Residential Aged Care and the NDIS – It’s Time to Work Together

Two young business people sit on stairs with laptops fist bumping. This image represents residential aged care and NDIS providers working together

The Australian Institute of Health and Welfare (AIHW) identified in the People with Disability in Australia (2020) report that 5,600 people under the age of 64 are in permanent residential aged care.

Of the 5,600 young people living in residential aged care (RAC), 72% require high supports in relation to changed behaviours and 88% have limitations with their self-care.

As we know, the Australian Government is committed to minimising the need for younger people to live in RAC facilities. Until such a time however (2025 as per the Younger People in Residential Aged Care – Action Plan), the aim is for NDIS participants living in RAC to receive regulated care and support as per NDIS legislation.

Queue 1st December 2020 and surprise, any RAC provider supporting an NDIS participant within their facility automatically became registered NDIS providers. A process that usually takes in excess of 6 months (sometimes much longer) and involves extensive assessments, audits, documentation and education.

RAC providers automatically became responsible for managing participants, ensuring to support them to exercise choice and control over their lives, including their participation in the NDIS and how they receive care and services.

Now, as a result, many have spent the past 8 months wondering how they turn themselves into an NDIS provider as well as meet the growing requirements they already have within aged care.

Where it becomes increasingly confusing is, NDIS participants living in RAC are dual participants of the NDIS AND Aged Care systems. This means they can access RAC funds for their accommodation and care but also use their NDIS funds as well.

While this is a great outcome for the NDIS participant, especially given their need for high supports, it is evident from the work Amergin have been doing recently that unfortunately, the two sectors are NOT working together to ensure this happens.

The majority of RAC providers are not familiar with how NDIS funding works, NDIS portal claiming, NDIS plans, Support Coordination, and Plan Management. Not to mention the significant differences between NDIS participant goal setting and those of an aged care resident. In their defense, why would they be? They have spent countless hours making sure they understand their own sector, legislation, and Standards. Combining the two is a substantial undertaking.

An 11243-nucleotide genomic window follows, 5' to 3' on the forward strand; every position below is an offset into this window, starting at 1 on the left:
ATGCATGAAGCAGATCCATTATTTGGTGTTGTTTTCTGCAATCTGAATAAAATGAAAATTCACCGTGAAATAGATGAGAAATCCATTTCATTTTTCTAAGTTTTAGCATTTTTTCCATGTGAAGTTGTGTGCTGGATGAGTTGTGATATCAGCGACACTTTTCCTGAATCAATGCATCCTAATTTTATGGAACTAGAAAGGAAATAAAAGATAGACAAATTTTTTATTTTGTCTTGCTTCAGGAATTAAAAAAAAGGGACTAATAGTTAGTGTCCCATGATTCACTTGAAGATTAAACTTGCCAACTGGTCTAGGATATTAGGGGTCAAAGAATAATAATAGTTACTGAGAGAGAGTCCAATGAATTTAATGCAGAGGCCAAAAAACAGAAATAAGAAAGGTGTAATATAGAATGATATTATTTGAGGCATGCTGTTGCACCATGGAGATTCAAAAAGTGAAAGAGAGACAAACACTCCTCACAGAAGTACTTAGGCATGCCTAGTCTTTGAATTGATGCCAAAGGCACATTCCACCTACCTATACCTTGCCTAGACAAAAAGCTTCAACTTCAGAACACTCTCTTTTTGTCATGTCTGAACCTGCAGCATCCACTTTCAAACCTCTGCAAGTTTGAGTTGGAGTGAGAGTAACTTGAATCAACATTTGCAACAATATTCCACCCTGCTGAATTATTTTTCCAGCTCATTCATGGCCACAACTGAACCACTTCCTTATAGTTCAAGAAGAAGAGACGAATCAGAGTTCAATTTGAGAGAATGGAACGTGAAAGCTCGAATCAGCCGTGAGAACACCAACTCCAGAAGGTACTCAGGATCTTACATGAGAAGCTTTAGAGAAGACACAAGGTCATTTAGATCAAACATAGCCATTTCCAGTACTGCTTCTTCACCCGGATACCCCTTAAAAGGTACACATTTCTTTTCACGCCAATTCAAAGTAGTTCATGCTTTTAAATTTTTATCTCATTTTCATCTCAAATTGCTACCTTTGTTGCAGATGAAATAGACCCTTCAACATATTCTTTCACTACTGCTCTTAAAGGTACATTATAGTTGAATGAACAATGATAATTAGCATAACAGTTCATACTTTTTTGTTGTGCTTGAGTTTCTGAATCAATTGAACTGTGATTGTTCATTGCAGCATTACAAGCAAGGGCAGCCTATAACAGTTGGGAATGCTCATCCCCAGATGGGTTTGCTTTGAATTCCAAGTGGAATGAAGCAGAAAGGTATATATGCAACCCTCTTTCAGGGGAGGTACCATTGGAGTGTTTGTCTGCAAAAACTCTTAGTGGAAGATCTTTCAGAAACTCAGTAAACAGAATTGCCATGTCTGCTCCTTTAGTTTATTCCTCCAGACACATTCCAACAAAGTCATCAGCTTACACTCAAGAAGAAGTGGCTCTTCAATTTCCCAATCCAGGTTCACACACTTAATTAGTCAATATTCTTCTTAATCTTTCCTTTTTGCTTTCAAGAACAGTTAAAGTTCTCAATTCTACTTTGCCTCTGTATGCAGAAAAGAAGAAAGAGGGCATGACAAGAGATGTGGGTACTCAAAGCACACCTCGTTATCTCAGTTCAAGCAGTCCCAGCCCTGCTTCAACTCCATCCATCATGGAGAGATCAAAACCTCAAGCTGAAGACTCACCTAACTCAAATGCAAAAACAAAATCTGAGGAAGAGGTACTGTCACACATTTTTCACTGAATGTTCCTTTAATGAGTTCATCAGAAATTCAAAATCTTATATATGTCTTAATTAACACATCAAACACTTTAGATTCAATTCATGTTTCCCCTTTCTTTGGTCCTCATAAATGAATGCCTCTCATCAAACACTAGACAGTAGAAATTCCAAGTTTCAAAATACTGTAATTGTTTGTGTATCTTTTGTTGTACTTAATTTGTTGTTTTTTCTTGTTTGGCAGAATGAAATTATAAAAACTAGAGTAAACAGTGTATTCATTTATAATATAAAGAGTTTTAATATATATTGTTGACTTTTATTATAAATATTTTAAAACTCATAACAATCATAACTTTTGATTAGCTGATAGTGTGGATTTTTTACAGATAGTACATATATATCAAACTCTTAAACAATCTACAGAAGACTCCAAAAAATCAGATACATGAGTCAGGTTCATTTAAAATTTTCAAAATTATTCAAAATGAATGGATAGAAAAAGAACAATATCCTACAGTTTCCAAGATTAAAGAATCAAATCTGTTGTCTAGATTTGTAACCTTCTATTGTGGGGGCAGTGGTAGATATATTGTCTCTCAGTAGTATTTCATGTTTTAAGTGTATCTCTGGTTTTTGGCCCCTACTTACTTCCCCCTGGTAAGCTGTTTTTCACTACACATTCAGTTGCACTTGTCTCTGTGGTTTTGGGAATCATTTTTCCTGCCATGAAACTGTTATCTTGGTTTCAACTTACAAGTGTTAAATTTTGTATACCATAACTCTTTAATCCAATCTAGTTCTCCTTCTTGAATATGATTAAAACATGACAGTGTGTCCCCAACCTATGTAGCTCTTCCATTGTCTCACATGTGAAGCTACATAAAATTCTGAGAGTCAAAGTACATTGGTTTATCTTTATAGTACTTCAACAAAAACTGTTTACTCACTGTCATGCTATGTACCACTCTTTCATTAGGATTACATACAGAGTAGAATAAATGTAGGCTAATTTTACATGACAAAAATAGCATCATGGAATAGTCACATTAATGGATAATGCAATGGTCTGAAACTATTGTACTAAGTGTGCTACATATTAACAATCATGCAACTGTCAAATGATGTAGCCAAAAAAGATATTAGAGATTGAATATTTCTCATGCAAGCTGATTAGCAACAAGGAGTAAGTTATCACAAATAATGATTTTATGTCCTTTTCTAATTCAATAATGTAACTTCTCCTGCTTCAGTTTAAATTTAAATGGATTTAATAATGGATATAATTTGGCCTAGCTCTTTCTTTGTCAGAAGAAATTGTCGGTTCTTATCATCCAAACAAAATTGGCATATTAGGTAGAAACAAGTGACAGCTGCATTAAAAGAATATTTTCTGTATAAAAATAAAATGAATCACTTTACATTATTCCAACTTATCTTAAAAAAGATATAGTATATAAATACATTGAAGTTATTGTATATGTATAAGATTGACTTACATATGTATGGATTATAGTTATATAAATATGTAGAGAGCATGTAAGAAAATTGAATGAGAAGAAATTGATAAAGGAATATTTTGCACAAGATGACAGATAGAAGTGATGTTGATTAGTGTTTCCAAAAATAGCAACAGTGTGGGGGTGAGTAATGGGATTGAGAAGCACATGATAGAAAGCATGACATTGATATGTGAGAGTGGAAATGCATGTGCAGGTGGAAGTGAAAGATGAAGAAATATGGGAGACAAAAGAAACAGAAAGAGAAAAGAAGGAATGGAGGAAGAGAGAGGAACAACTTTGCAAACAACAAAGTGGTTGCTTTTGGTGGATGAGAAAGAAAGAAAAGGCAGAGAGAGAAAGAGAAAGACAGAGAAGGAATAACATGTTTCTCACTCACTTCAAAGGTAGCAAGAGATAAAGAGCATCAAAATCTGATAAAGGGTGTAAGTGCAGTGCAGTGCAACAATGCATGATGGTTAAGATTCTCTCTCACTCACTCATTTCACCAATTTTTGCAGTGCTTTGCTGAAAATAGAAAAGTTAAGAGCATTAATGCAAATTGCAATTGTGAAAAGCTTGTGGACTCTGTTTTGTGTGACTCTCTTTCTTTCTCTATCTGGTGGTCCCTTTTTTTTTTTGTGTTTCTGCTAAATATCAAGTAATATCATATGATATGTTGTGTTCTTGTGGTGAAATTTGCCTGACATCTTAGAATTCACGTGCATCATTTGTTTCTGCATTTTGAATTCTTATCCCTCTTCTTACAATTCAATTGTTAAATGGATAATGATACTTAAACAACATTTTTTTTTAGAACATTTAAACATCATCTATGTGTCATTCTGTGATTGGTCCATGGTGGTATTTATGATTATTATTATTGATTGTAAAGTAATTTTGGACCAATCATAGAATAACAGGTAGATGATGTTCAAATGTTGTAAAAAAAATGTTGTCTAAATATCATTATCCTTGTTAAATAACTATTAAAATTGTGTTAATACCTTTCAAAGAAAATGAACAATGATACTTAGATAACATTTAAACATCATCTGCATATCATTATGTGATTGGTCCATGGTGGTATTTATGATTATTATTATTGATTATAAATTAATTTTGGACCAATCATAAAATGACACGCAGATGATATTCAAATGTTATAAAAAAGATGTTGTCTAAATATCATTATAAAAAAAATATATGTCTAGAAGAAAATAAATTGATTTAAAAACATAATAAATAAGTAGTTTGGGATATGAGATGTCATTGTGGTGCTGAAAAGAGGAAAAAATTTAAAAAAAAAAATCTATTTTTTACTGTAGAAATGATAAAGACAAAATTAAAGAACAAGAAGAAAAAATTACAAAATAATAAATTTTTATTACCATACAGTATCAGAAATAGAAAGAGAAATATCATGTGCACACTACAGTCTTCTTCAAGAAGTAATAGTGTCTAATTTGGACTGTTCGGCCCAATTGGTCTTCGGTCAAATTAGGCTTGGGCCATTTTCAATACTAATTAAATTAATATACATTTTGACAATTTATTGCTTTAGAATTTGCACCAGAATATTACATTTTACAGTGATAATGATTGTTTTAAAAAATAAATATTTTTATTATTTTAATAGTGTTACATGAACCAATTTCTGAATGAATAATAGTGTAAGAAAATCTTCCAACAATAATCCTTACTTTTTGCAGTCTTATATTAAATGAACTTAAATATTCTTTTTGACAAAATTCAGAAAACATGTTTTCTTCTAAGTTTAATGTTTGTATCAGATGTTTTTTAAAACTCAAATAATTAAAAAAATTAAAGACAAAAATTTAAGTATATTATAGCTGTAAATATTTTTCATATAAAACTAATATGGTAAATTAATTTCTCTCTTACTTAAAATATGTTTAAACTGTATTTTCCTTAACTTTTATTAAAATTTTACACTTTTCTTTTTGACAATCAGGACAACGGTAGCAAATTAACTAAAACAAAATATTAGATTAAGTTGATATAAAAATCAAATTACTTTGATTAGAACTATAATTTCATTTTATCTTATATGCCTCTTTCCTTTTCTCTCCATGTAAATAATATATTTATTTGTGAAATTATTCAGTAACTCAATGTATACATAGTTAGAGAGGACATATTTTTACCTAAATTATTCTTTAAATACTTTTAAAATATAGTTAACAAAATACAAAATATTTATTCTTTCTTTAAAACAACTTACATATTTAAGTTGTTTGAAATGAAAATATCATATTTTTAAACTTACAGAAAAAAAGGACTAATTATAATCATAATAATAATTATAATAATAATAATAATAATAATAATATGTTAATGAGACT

There is also the added layer of confusion being experienced by NDIS providers who co-support NDIS participants living in RAC. Support Coordinators and Plan Managers are key stakeholders involved in supporting NDIS participants to live the life they chose and assist them with goal setting, activity planning and how best to spend their allocated NDIS funds.

And while Aged and Community Services Australia (ACSA) have partnered with the NDIS Commission to create the RAC NDIS Support Hub, resources are still in development given the infancy of the initiative itself.
NDIS Support Coordinators are attempting to understand the Aged Care legislation however as Disability Services Manager, Kelli Payne and her team from Marsden Families Program identified recently, “We have done quite a bit of research ourselves but there appears to be a huge grey area when interpreting and applying the [aged care] legislation” when it comes to funding and responsibilities.

It was not until Amergin spent time breaking down the differences across the sector including funding responsibilities that the Support Coordinators at Marsden Families Program could “move forward with confidence”, said Ms Payne and ensure their NDIS participants living in RAC could utilise their plans and funds for the better.

So how can you combine forces?

Our advice; start working together and educating each other.

Of course, utilise the supports from ACSA, however as they continue to develop it’s important to also provide support to each other. After all, each of you are experts in your area/sector. You have the ability to explain complex legislation to each other and transfer it into direct service provision understanding.

Before developing care plans or budgets for care and services, engage each other for education, support to navigate the claiming portal and stakeholder/case conferences to make sure you are all on the same page (RAC and NDIS providers).

Ensure you understand just how an NDIS participant’s funds work within RAC and the NDIS plan. Cross billing can be challenging to understand and navigate therefore lean on each other to fill any knowledge gaps along the way.

Lastly, engage the support of education and consultation firms (such as Amergin) who specialise in, and therefore understand, both the Aged Care AND NDIS sectors. That way you receive tailored advice and guidance in areas such as service provision, funding and claiming, policy and procedure revisions, and audit support.

We really are all in this together and the ultimate aim is to ensure participants/residents receive the care and services they need and are entitled to, with as little disruption to your efficiencies and business processes as possible. It can be done!

Next Steps

For more information on the topic of NDIS participants in Residential Aged Care and how best to receive support as a provider, book a consult with the team at Amergin.